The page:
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Yohimbe Bark as an Herb

Yohimbe Bark as an Herb

Pausinystalia yohimbe

The medicinal part is the bark. The taste is bitter, and the plant is odorless.

Yohimbe is a tree that grows throughout the African nations of Cameroon, Gabon and Zaire. (A similar plant in South America is called Quebracho). For centuries, natives from these areas have ingested both the crude bark and purified compound as a tonic to enhance sexual prowess and as an aphrodisiac.

The bark has been smoked as a hallucinogen and has been used in traditional medicine to treat angina and hypertension. The herb is a sensual stimulant for healthy men and women. Today, doctors prescribe an extract from the tree to treat organic impotence.

Yohimbe Bark as an Herb for Medicinal Uses

Yohimbe bark stimulates chemical reactions in the body that may aid in psychogenic cases of impotence, due to fatigue, tension and stress. Clinical studies have shown the herb to be effective in restoring potency in diabetic and heart patients who suffer from impotency. It isused in combination with ginseng and saw palmetto as a remedy for men with low sex drive.

Common Use:

The herb has been used for centuries as an aphrodisiac for men, and has similar effects with women. Recent studies suggest the drug may be effective in the treatment of male impotence especially that associated with diabetes.

FDA Approved Indications: Yohimbine Hydrochloride is indicated as a sympatholytic and mydriatic. Impotence has been successfully treated with Yohimbine in male patients with vascular or diabetic origins and psychogenic origins.

Folk medicine: Yohimbe bark is used as an aphrodisiac, and for debility and exhaustion.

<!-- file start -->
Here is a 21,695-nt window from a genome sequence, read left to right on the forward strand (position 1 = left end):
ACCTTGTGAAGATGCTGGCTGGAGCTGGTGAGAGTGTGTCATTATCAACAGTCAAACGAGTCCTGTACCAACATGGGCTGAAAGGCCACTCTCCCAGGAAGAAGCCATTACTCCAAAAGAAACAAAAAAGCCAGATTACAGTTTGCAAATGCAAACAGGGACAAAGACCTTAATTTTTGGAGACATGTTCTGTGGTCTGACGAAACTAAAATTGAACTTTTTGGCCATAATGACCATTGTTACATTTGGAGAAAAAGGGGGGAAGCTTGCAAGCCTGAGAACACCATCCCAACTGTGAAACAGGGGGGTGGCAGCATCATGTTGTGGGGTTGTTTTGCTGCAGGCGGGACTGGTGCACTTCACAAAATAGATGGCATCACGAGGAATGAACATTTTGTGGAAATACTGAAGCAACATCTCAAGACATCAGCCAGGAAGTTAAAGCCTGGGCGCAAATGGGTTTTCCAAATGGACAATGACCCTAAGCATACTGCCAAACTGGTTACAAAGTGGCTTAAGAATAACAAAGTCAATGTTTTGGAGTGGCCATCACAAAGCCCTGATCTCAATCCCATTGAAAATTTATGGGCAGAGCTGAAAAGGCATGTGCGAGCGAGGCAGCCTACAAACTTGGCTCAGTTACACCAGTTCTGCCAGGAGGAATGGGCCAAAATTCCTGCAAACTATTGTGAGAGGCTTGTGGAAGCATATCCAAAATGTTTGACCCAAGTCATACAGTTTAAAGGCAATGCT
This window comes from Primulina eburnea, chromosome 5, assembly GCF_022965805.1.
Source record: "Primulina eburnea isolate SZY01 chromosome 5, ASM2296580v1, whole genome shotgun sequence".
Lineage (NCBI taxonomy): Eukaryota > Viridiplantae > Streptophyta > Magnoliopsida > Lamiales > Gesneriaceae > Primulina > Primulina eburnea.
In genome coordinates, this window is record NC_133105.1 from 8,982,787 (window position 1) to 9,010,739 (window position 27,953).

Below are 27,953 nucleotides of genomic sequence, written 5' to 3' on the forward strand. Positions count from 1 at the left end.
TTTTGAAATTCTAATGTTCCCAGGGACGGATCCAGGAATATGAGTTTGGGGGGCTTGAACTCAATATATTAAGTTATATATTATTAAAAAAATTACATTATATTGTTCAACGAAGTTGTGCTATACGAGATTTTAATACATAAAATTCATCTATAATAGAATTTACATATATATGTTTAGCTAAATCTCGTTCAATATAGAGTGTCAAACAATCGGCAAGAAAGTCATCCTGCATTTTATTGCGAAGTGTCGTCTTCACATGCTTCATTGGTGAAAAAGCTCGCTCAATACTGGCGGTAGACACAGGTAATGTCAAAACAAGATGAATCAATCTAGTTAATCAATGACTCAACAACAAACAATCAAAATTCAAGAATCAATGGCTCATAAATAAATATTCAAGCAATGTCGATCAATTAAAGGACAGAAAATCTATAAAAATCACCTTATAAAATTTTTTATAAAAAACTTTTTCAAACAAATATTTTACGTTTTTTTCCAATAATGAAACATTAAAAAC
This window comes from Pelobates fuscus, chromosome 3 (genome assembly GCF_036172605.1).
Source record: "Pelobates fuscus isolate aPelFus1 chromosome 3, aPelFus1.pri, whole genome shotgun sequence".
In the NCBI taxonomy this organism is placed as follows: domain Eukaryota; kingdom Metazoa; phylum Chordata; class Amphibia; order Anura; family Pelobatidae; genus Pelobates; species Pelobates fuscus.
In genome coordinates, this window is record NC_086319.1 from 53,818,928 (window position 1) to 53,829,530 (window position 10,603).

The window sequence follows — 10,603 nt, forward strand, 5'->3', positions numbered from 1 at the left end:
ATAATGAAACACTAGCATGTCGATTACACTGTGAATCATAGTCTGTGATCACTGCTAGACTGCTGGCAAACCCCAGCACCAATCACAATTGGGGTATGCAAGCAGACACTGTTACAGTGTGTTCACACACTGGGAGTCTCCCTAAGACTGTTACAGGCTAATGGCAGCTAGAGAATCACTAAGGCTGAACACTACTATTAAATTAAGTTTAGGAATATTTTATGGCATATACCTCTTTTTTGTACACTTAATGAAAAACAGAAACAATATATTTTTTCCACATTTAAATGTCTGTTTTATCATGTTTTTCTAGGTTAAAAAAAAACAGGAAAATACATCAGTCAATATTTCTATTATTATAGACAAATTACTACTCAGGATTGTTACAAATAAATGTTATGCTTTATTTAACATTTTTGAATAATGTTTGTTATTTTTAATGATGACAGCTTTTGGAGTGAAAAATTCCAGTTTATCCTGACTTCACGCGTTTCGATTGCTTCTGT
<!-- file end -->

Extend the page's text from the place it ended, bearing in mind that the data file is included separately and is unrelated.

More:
Culinary Uses of Yohimbe Bark

Unknown; not recommended.

Cautions

Yohimbe is also a short term MAO (monoamine oxidase) inhibitor and should be used with caution, especially if you have high blood pressure. Being an MAO inhibitor, yohimbe should not be taken with any food or drink containing tyramines (cheese, chocolate, beer, aged meats, nuts, etc.) and particularly not with the amino acids tyrosine or phenylalanine. A rise in blood pressure can result from the body not being able to remove the tyramines from these foods.

Yohimbe is used to treat impotency and fatigue. Do not combine with prescription drugs or alcohol. Do not use in cases of inflamed sexual organs or prostate enlargement.

  • People with kidney problems and people with psychiatric conditions should not use yohimbe.
  • Anyone with a heart condition, kidney disease, glaucoma or history of gastric or duodenal ulcers should avoid this herb.
  • It may be dangerous if used with anti-depressants, sedatives, antihistamines, caffeine, or amphetamines.
  • Yohimbe may have other side effects such as racing heart rate, irritability, headache, nausea, sweating, dizziness and frequent urination.

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